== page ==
We will be using SketchUp to create 3D models and printing them via Shapeways. Students will 3D model/print a miniature reliquary, which is a container for relics. Relics are typically the purported or actual physical remains of saints, such as bones, pieces of clothing, etc. In our case, you’re going to think of an object from your life that deserves relic-status, and then you will model a miniature reliquary for that object, as well as a mini version of your object.
WHY ARE WE DOING THIS?
This project will force us to think about containers. What are the containers in our lives? Egg cartons, ring boxes, garbage cans, bath tubs, coffins, music boxes, etc. What is important enough to warrant a specially-crafted container? Also we will think about the materials and colors you will print both the relic and the reliquary in. Students will have to weigh options based on size/cost considerations. This project will help us to practice creating multiple iterations of a project until we find the ideal balance between concept/size/cost.
1. Brainstorming and sketching
You will sketch at least 10 possible ideas for your project. Remember, it doesn’t have to be a great sketch, but it has to communicate your idea to the class. Review the cliche checklist to help you avoid predictable ideas. Ask yourself the following as you brainstorm:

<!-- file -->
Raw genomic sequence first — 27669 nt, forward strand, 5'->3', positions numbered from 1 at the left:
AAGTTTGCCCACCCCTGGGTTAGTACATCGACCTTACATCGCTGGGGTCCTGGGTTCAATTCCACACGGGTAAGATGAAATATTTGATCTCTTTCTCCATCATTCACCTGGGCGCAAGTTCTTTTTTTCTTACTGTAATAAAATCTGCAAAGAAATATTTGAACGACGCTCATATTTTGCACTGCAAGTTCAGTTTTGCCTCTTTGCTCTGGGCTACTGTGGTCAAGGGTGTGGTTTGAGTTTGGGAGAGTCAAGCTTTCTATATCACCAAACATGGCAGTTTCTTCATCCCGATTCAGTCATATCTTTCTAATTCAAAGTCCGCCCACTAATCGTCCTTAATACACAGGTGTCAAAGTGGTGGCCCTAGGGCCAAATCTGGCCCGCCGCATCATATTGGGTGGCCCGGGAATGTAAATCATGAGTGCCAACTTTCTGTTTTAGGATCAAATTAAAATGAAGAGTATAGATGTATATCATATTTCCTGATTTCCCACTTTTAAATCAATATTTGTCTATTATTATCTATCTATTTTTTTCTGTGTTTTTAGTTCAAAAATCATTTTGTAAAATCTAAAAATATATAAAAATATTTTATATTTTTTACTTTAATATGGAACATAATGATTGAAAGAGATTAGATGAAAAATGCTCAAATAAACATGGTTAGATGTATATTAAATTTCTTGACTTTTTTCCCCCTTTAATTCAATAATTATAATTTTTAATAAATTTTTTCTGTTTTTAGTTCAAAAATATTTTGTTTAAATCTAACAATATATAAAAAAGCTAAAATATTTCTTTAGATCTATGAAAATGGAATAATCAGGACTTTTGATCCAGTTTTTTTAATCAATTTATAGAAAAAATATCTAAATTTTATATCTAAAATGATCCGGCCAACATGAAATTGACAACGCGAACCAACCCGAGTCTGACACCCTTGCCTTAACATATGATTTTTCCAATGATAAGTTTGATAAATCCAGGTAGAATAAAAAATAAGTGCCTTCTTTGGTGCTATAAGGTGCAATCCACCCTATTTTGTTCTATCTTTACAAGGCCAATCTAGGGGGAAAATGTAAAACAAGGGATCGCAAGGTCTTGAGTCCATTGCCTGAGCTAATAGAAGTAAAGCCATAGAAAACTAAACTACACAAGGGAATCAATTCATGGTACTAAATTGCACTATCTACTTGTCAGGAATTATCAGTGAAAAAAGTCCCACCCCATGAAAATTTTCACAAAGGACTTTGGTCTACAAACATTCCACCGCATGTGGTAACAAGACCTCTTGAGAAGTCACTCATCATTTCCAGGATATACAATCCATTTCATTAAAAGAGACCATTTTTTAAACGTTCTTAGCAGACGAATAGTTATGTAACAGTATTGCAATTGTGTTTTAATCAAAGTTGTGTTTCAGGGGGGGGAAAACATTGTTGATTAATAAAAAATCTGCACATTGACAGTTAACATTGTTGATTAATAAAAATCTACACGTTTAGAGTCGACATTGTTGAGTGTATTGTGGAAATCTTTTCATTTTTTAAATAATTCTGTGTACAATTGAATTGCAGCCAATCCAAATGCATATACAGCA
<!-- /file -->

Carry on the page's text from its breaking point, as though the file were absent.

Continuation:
– What are the histories of your objects?
– What are the perceived values of your objects?
– How can you change the meaning of the object by the structure you create to enclose it?
– Can you create a narrative between two objects?
– How will context affect your proposed assemblage of objects? (place, culture, identity, etc)
– By combining two objects, how will you change of them?
– When you combine two objects, what is concealed and what is revealed?
2. Presentation of ideas for peer critique
You will present your 3 strongest ideas to the class for feedback. After hearing from your peers, you will select 1 idea to execute in SketchUp. Sketchbook work will also be graded at this time. Be sure to carefully consider the various material specifications for wall thickness, etc.
3. Execute idea in SketchUp
This is a good time to continuously upload versions of your relic/reliquary to Shapeways to examine the size/cost relationship. Shapeways preview tools are quite useful for this process.
4. Review of SketchUp files by peers to catch mistakes
Everyone will check everyone else’s files for errors.
5. Order objects via Shapeways
6. Final critique
5 points – Brainstorming/Research (notes, collected images, sketching/mock-ups)
5 points – Visually appealing/Inventiveness (does this grab your attention/interest, or is it rather cliche or predictable)
5 points – SketchUp Drawing (the drawing you create on your computer in SketchUp)
5 points – Physical Object (is it well crafted – did you remember to join edges and create faces as necessary? are there any errors in the finished piece compared with the SketchUp drawing)
8 points – Self-Reflection via online quiz. After the project is over, you will answer the following questions to revisit your project and review how you performed. [1.] Discuss your work in terms of the components of an artwork. (subject/form/content/context) [2.] How does the work engage with elements and principles of 3D design? Make sure to mention specific elements and specific principles. [3.] How was your project successful? [4.] How could your project be improved?